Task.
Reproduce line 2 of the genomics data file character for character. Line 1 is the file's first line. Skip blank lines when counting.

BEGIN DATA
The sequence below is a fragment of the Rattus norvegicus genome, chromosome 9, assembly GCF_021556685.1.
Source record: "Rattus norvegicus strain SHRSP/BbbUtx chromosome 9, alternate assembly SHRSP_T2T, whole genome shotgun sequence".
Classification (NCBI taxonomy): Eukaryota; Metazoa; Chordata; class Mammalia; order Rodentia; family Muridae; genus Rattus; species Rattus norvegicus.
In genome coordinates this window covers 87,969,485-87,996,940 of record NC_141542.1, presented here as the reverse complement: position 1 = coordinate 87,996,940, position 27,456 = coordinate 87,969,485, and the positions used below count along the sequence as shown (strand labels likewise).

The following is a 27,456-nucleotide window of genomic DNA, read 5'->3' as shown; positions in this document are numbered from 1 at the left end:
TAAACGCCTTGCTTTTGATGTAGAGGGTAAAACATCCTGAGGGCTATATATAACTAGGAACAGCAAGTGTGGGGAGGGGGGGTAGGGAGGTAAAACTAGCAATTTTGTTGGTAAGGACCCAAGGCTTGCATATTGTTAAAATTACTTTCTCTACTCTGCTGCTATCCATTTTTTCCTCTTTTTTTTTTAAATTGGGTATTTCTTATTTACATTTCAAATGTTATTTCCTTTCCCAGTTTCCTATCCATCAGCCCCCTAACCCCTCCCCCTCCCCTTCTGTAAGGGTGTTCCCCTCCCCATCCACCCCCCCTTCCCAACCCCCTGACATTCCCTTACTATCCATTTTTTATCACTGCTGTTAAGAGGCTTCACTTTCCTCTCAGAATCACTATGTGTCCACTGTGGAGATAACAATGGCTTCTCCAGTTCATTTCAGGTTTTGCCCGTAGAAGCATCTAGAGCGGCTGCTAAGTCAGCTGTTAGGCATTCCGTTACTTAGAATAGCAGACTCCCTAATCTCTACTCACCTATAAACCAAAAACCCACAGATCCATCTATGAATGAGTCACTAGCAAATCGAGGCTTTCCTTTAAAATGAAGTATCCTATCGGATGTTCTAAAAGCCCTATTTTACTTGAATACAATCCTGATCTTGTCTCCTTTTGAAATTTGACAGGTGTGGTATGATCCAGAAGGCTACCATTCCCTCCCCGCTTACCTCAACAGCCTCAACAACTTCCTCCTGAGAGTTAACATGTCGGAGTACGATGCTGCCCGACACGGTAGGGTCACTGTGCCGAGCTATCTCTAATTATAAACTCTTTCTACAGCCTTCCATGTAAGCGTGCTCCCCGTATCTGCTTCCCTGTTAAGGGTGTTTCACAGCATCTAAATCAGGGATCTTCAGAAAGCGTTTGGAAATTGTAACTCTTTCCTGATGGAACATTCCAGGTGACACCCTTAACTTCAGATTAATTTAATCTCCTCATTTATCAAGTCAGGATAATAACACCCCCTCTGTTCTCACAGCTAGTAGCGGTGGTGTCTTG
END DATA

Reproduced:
Source record: "Rattus norvegicus strain SHRSP/BbbUtx chromosome 9, alternate assembly SHRSP_T2T, whole genome shotgun sequence".